Autonomy Coming for Burma’s Universities
By Nyein Nyein 11 July 2013
Autonomy for universities in Burma is likely to be granted soon, though the extent to which higher education will be allowed to operate free of state interference remains unclear in a country where students have long agitated against unpopular governments.
Ahead of the education reform, which will be part of a national education bill drafted by the Ministry of Education, Parliament’s Education Promotion Committee has been reviewing the draft legislation.
“The details of how much freedom they can practice will not be known until it [the bill] is enacted,” said Zaw Htay, director general of the ministry’s Higher Education Department.
He told The Irrawaddy recently that ministry officials “have been planning for the universities to be autonomous institutions [empowered to make decisions on university affairs].”
A discussion on autonomy for higher education institutions was one of the main topics during an “Empowering Higher Education” policy workshop in Naypyidaw during a two-day conference organized by the British Council late last month.
After the education bill becomes law, it will grant all 168 universities in Burma, including the once-prestigious Rangoon University and Mandalay University, autonomy over curricular and administrative decisions. Higher education institutions have lacked that freedom for more than half a century.
Rangoon University, founded in 1920, and Mandalay University operated freely until their autonomy was revoked soon after the coup by the late Gen Ne Win in 1962.
Still, these institutions served as flashpoints through much of Burma’s turbulent political history. Rangoon University was a center of student activism during British colonial rule; student demonstrations in July 1962 against Nay Win, which saw the Student Union building dynamited by the government; the 8888 student uprising in August 1988; and student demonstration in 1996.
In 1996, undergraduate classes were discontinued at the Rangoon University campus, and the ex-military regime opened numerous universities on the outskirts of the cities all over Burma.
For 17 years, Rangoon University has been used by just a handful of master’s and doctoral students. The campus was only renovated ahead of US President Barrack Obama’s visit in November of last year.
Opposition leader Aung San Suu Kyi urged revitalization of Burma’s universities late last year. The National League for Democracy (NLD) chairwoman and parliamentarian heads the legislature’s Higher Education Law Reform Committee.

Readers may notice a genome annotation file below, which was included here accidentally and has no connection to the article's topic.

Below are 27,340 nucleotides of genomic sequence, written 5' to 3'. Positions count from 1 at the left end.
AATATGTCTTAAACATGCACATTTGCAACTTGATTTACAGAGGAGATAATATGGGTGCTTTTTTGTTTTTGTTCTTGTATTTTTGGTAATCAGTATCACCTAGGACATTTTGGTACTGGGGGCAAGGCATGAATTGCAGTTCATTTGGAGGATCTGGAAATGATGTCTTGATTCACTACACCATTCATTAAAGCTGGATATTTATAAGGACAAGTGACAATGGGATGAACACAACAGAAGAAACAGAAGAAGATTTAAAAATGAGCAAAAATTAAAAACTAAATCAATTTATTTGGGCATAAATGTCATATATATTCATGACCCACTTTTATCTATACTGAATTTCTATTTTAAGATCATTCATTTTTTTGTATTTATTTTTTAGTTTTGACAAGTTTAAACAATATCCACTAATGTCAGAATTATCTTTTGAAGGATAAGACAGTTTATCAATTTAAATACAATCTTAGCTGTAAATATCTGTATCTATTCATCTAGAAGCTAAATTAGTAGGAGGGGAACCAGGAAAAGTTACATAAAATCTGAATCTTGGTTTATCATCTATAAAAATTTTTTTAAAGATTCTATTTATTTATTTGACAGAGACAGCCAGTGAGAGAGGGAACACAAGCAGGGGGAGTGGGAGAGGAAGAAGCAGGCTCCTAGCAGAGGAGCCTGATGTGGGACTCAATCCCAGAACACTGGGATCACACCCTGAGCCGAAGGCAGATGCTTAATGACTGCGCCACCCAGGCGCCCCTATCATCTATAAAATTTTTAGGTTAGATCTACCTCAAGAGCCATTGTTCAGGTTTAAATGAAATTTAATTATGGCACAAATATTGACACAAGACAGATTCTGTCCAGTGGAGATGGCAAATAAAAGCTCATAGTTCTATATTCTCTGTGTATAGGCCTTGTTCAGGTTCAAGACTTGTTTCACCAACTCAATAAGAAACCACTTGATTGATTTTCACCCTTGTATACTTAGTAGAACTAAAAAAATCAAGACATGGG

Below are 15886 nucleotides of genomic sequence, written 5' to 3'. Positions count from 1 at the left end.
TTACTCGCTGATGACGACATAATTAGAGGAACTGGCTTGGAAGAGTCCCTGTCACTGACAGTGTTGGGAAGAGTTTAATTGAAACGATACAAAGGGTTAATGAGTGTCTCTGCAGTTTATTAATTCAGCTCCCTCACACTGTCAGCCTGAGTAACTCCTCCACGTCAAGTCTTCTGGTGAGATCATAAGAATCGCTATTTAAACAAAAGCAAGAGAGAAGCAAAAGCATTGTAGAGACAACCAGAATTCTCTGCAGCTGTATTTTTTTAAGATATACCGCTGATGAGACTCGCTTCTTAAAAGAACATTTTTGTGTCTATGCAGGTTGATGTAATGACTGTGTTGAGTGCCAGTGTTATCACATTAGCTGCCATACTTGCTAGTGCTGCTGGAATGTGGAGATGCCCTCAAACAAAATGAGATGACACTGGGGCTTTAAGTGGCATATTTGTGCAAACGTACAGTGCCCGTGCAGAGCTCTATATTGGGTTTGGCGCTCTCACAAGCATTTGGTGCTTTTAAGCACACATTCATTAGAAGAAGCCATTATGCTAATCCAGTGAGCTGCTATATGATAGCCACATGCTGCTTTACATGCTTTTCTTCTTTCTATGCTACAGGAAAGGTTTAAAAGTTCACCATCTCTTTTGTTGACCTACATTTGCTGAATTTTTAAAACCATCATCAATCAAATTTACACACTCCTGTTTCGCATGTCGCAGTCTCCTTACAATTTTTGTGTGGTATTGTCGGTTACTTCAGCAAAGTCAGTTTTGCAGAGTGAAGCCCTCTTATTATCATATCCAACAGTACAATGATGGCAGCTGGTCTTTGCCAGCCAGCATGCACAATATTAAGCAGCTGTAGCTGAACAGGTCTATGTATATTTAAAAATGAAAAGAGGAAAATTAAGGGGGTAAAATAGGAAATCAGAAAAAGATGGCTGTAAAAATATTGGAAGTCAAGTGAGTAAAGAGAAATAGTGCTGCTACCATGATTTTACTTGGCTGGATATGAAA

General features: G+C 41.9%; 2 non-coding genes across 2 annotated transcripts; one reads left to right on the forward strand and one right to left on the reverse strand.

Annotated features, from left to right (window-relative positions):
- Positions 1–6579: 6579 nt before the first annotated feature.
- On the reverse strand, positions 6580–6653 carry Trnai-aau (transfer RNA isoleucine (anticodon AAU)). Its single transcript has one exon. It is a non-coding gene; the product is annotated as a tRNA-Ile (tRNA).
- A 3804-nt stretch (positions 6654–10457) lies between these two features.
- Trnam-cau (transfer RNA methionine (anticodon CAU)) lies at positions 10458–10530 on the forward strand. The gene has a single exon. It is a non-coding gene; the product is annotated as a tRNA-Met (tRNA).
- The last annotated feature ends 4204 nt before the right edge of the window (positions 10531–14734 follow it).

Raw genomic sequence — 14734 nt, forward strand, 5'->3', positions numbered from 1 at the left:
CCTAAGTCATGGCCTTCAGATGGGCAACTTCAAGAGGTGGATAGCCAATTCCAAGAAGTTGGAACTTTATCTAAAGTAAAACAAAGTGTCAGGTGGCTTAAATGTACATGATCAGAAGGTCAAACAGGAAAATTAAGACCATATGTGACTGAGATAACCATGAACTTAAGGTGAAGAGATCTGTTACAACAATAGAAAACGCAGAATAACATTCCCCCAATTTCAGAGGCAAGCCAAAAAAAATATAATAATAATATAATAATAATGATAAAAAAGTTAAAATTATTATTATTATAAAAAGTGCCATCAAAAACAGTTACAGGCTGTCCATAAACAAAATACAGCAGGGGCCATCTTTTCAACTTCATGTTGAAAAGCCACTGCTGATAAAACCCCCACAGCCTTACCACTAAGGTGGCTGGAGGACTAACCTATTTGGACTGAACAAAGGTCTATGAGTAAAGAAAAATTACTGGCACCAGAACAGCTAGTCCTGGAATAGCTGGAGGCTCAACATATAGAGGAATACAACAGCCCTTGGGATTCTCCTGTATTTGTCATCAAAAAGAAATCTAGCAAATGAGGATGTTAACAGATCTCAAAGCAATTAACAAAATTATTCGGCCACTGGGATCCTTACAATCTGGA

This December, Rangoon University will reopen classes for 19 subjects in undergraduate studies for the first time since 1996, but only 15 “outstanding students” will be chosen for each subject.
Education reform advocates and academics have pointed to autonomy as an issue that authorities have approached with caution.
“The autonomy must be allowed, so that the scholars and education practitioners will be trained professionally in terms of curriculum,” said Aye Aye Thin, an education consultant at an NGO focusing on the non-formal education sector and a former lecturer at the Institute of Education.
“Universities will stand in dignity when there is no repression of the students or teachers, like at foreign universities,” said Than Oo, chairman of the Myanmar Academy of Art and Science and a former education researcher. “We must prioritize gains to academic freedom.”
But not everyone is eager to see Burma’s universities unconditionally unshackled.
“There is much to think about whether the universities be given 100 percent autonomy or not. What’s different between our universities and those in other nations is we have to focus much more on peaceful learning. We still have to worry about political influence at the university campuses and closures of the institutions,” said Zaw Htay from the Ministry of Education.
“Reform to grant autonomy should be in practice sooner,” countered Ko Tar, a prominent writer and member of the National Network of Education Reform (NNER), a civil society body comprised of the NLD, 88 generation leaders, student activists, and Karen and Shan education committee members. The NNER also pushed their recommendations for educational freedom and improvement of academic quality at the policy workshops in Naypyidaw last month.
“We focus on the improvement of academic quality, which a university should have. They must have trust in youth, fear will not change the current condition,” Ko Tar added.
Additional reporting by Yan Pai.